Fantastic Fest Review: OUTRAGE BEYOND Is Definitely A Sequel To OUTRAGE

Takeshi Kitano continues shooting all of Japan in the face.

To say Takeshi Kitano's Outrage Beyond continues the story told in his 2010 film Outrage doesn't quite cover it. Or it does but you have to take it a lot more literally than with most sequels. Even though a handful of years have passed between films (in narrative time), Outrage Beyond plays exactly like an additional two hours of Outrage.

All the (few) characters who survived Outrage come back for more. The film's look and music is also pretty much the exact same. But that's normal sequel stuff. What's truly remarkable is the way Outrage Beyond's plot makes the exact same moves in the exact same direction as Outrage. It's not a copy, however, but a continuation. While not noob friendly, it's a remarkable feat that rewards viewers familiar with the first film and raises excitement for the inevitable third entry to complete this now surprisingly epic Yakuza story.

Despite being literally more of the same, Outrage Beyond sports a slightly more streamlined plot, which opens and closes a bit faster than in Outrage. When the Sanna Yakuza family grows too big from legitimate corporate ventures a tense rift appears between the new and old Yakuza values. Sneaky corrupt/not corrupt police officer Kataoka sees an opportunity to bring down the whole organization by releasing Takashi Kitano's Otomo (who is far less dead than we thought) from prison so he can go fuck things up and basically shoot everyone in Japan. It's just a bit less confusing than all the playing two sides shenanigans going on last time.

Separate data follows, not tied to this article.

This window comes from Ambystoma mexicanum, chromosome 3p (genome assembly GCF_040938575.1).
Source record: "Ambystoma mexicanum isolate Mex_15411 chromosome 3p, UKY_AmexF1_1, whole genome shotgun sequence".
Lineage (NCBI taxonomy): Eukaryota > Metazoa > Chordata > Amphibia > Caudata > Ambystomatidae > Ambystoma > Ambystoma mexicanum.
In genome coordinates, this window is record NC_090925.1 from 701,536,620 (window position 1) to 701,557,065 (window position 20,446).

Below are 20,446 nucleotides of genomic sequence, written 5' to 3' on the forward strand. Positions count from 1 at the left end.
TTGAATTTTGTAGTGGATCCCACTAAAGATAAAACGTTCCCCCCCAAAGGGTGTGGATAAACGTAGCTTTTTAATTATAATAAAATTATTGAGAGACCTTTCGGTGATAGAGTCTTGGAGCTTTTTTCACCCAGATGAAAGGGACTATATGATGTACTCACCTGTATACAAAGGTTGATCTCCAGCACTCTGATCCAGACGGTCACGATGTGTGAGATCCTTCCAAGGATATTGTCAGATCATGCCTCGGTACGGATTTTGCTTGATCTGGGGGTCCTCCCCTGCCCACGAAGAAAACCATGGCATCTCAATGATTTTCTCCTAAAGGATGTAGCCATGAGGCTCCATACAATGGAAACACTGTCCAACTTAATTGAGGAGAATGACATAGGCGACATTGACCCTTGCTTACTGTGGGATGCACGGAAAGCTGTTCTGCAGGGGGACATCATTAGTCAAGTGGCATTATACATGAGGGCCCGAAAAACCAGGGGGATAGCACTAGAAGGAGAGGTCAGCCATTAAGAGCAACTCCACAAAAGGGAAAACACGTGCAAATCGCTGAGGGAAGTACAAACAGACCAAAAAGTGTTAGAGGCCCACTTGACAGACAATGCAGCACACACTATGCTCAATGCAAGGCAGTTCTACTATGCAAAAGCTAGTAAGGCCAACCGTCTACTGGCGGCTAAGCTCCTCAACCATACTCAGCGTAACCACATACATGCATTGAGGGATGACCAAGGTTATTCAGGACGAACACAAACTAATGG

Just as with Outrage, all kinds of violent shit goes down, and with seemingly a gazillion characters, it can still be difficult to remain on top of who's doing what at any given time. Everyone's a Starscream to someone else's Megatron and mutinies, uprisings and reversals of fortune happen roughly every five minutes or so. Now with two films to look at, the fickleness of power definitely arises as the dominant theme of the series.

It's weird to say this about a film in which tons upon tons of Japanese gangsters get shot, stabbed or beaten to death, but Outrage Beyond seems a little less violent than its predecessor. There's no dentist drill, no car hanging, no face slashing and only one finger gets cut off (bitten off, actually, so that's worth something). There is an amazing bit involving a baseball pitching machine, but for the most part this is the tamer film.

But it's sort of a trade. There seems to be more gun violence overall, and some of the kills have more weight behind them than last time since the bigger characters have a whole film's worth of history together at this point. It's not like Takeshi Kitano brought a kid's film to a gun fight. The film is filled with violence; it's just a bit less intimate this go round. American gangster films tend to have big montages near the end where bunches of people get killed. These Outrage films kind of feel like that, only expanded to fill whole running times.

If you liked Outrage, it seems impossible you wouldn't like Outrage Beyond. If you've never seen Outrage, this film will do very little for you unless you're just interested in watching gangsters shoot each other regardless of meaning or context. Whenever this whole Outrage series finally concludes, it will undoubtedly offer viewers one of the bigger crime stories ever told. I can't wait to see where Takeshi Kitano takes the story next, but I have a feeling it will look, feel and sound pretty much the same. In this case, however, that's not really a bad thing.